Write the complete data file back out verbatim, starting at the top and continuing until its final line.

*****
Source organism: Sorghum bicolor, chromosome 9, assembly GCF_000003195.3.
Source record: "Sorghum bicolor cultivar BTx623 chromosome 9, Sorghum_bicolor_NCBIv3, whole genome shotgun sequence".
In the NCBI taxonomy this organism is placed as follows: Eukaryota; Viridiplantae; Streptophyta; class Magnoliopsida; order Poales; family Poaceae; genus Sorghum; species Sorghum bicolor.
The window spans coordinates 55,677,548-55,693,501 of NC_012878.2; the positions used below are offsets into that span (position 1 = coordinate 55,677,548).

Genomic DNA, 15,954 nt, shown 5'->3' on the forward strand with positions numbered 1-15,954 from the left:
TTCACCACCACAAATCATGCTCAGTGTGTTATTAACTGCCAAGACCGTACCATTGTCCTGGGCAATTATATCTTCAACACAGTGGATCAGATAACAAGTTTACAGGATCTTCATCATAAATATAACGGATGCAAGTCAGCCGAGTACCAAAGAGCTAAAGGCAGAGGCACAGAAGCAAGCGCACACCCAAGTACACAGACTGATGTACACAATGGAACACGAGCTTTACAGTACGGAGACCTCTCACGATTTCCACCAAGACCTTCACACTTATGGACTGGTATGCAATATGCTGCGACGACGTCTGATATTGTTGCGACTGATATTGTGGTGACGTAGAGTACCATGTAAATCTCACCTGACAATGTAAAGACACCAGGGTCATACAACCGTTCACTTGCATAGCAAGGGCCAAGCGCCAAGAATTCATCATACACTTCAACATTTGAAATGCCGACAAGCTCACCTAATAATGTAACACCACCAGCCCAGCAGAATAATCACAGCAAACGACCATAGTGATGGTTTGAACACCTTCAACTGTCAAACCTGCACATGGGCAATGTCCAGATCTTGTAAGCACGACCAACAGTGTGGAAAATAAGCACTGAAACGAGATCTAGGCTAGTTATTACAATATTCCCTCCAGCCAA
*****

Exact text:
Source organism: Sorghum bicolor, chromosome 9, assembly GCF_000003195.3.
Source record: "Sorghum bicolor cultivar BTx623 chromosome 9, Sorghum_bicolor_NCBIv3, whole genome shotgun sequence".
In the NCBI taxonomy this organism is placed as follows: Eukaryota; Viridiplantae; Streptophyta; class Magnoliopsida; order Poales; family Poaceae; genus Sorghum; species Sorghum bicolor.
The window spans coordinates 55,677,548-55,693,501 of NC_012878.2; the positions used below are offsets into that span (position 1 = coordinate 55,677,548).

Genomic DNA, 15,954 nt, shown 5'->3' on the forward strand with positions numbered 1-15,954 from the left:
TTCACCACCACAAATCATGCTCAGTGTGTTATTAACTGCCAAGACCGTACCATTGTCCTGGGCAATTATATCTTCAACACAGTGGATCAGATAACAAGTTTACAGGATCTTCATCATAAATATAACGGATGCAAGTCAGCCGAGTACCAAAGAGCTAAAGGCAGAGGCACAGAAGCAAGCGCACACCCAAGTACACAGACTGATGTACACAATGGAACACGAGCTTTACAGTACGGAGACCTCTCACGATTTCCACCAAGACCTTCACACTTATGGACTGGTATGCAATATGCTGCGACGACGTCTGATATTGTTGCGACTGATATTGTGGTGACGTAGAGTACCATGTAAATCTCACCTGACAATGTAAAGACACCAGGGTCATACAACCGTTCACTTGCATAGCAAGGGCCAAGCGCCAAGAATTCATCATACACTTCAACATTTGAAATGCCGACAAGCTCACCTAATAATGTAACACCACCAGCCCAGCAGAATAATCACAGCAAACGACCATAGTGATGGTTTGAACACCTTCAACTGTCAAACCTGCACATGGGCAATGTCCAGATCTTGTAAGCACGACCAACAGTGTGGAAAATAAGCACTGAAACGAGATCTAGGCTAGTTATTACAATATTCCCTCCAGCCAA